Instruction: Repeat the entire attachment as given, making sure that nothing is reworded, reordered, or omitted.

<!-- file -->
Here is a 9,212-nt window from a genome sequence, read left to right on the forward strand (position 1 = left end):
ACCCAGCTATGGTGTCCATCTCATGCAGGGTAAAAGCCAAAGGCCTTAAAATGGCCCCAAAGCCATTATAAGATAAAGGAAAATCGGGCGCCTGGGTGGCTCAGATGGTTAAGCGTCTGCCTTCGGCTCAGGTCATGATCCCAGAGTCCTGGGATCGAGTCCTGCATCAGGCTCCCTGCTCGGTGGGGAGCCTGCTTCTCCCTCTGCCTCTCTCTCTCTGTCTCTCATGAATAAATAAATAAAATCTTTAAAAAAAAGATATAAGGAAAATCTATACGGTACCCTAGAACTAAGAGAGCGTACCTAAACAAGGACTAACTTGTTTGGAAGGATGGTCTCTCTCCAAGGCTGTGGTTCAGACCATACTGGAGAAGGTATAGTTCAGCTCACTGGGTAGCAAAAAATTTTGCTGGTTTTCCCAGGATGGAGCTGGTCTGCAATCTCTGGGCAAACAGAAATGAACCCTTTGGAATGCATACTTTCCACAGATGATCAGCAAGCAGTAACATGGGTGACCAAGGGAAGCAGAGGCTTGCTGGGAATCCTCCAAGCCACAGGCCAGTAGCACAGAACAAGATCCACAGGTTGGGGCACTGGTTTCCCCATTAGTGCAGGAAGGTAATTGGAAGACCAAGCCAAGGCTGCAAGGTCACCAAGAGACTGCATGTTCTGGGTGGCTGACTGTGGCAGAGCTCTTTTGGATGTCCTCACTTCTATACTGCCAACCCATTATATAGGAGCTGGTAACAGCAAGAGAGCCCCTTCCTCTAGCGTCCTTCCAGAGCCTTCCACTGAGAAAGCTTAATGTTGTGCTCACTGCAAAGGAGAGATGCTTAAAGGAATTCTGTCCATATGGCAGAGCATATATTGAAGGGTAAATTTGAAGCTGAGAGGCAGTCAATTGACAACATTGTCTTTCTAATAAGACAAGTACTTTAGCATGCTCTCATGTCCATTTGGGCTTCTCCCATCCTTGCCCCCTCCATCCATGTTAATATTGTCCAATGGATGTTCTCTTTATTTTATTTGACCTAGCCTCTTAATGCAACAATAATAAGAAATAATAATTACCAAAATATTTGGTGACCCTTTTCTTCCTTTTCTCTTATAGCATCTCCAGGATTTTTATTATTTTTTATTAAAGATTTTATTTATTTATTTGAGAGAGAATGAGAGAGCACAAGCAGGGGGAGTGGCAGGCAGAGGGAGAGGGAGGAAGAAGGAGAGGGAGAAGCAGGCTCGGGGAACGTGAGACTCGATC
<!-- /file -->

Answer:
Here is a 9,212-nt window from a genome sequence, read left to right on the forward strand (position 1 = left end):
ACCCAGCTATGGTGTCCATCTCATGCAGGGTAAAAGCCAAAGGCCTTAAAATGGCCCCAAAGCCATTATAAGATAAAGGAAAATCGGGCGCCTGGGTGGCTCAGATGGTTAAGCGTCTGCCTTCGGCTCAGGTCATGATCCCAGAGTCCTGGGATCGAGTCCTGCATCAGGCTCCCTGCTCGGTGGGGAGCCTGCTTCTCCCTCTGCCTCTCTCTCTCTGTCTCTCATGAATAAATAAATAAAATCTTTAAAAAAAAGATATAAGGAAAATCTATACGGTACCCTAGAACTAAGAGAGCGTACCTAAACAAGGACTAACTTGTTTGGAAGGATGGTCTCTCTCCAAGGCTGTGGTTCAGACCATACTGGAGAAGGTATAGTTCAGCTCACTGGGTAGCAAAAAATTTTGCTGGTTTTCCCAGGATGGAGCTGGTCTGCAATCTCTGGGCAAACAGAAATGAACCCTTTGGAATGCATACTTTCCACAGATGATCAGCAAGCAGTAACATGGGTGACCAAGGGAAGCAGAGGCTTGCTGGGAATCCTCCAAGCCACAGGCCAGTAGCACAGAACAAGATCCACAGGTTGGGGCACTGGTTTCCCCATTAGTGCAGGAAGGTAATTGGAAGACCAAGCCAAGGCTGCAAGGTCACCAAGAGACTGCATGTTCTGGGTGGCTGACTGTGGCAGAGCTCTTTTGGATGTCCTCACTTCTATACTGCCAACCCATTATATAGGAGCTGGTAACAGCAAGAGAGCCCCTTCCTCTAGCGTCCTTCCAGAGCCTTCCACTGAGAAAGCTTAATGTTGTGCTCACTGCAAAGGAGAGATGCTTAAAGGAATTCTGTCCATATGGCAGAGCATATATTGAAGGGTAAATTTGAAGCTGAGAGGCAGTCAATTGACAACATTGTCTTTCTAATAAGACAAGTACTTTAGCATGCTCTCATGTCCATTTGGGCTTCTCCCATCCTTGCCCCCTCCATCCATGTTAATATTGTCCAATGGATGTTCTCTTTATTTTATTTGACCTAGCCTCTTAATGCAACAATAATAAGAAATAATAATTACCAAAATATTTGGTGACCCTTTTCTTCCTTTTCTCTTATAGCATCTCCAGGATTTTTATTATTTTTTATTAAAGATTTTATTTATTTATTTGAGAGAGAATGAGAGAGCACAAGCAGGGGGAGTGGCAGGCAGAGGGAGAGGGAGGAAGAAGGAGAGGGAGAAGCAGGCTCGGGGAACGTGAGACTCGATC